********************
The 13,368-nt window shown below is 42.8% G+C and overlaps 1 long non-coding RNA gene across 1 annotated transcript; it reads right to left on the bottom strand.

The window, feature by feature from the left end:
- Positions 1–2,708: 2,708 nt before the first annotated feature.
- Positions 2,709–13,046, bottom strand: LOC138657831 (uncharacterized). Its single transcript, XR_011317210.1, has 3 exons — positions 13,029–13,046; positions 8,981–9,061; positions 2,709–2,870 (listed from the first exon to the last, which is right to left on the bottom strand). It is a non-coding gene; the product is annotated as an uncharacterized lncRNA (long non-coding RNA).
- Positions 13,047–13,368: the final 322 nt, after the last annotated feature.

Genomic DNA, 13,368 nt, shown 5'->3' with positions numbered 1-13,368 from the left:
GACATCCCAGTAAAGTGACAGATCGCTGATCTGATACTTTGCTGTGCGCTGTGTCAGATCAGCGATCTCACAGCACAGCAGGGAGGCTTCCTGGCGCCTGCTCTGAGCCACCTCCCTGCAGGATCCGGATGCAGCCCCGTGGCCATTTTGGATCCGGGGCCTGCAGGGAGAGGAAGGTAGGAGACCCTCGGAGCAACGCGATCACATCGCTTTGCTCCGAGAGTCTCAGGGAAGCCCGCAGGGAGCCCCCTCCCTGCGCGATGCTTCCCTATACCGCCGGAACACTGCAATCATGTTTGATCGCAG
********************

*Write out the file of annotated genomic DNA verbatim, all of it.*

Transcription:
The 13,368-nt window shown below is 42.8% G+C and overlaps 1 long non-coding RNA gene across 1 annotated transcript; it reads right to left on the bottom strand.

The window, feature by feature from the left end:
- Positions 1–2,708: 2,708 nt before the first annotated feature.
- Positions 2,709–13,046, bottom strand: LOC138657831 (uncharacterized). Its single transcript, XR_011317210.1, has 3 exons — positions 13,029–13,046; positions 8,981–9,061; positions 2,709–2,870 (listed from the first exon to the last, which is right to left on the bottom strand). It is a non-coding gene; the product is annotated as an uncharacterized lncRNA (long non-coding RNA).
- Positions 13,047–13,368: the final 322 nt, after the last annotated feature.

Genomic DNA, 13,368 nt, shown 5'->3' with positions numbered 1-13,368 from the left:
GACATCCCAGTAAAGTGACAGATCGCTGATCTGATACTTTGCTGTGCGCTGTGTCAGATCAGCGATCTCACAGCACAGCAGGGAGGCTTCCTGGCGCCTGCTCTGAGCCACCTCCCTGCAGGATCCGGATGCAGCCCCGTGGCCATTTTGGATCCGGGGCCTGCAGGGAGAGGAAGGTAGGAGACCCTCGGAGCAACGCGATCACATCGCTTTGCTCCGAGAGTCTCAGGGAAGCCCGCAGGGAGCCCCCTCCCTGCGCGATGCTTCCCTATACCGCCGGAACACTGCAATCATGTTTGATCGCAG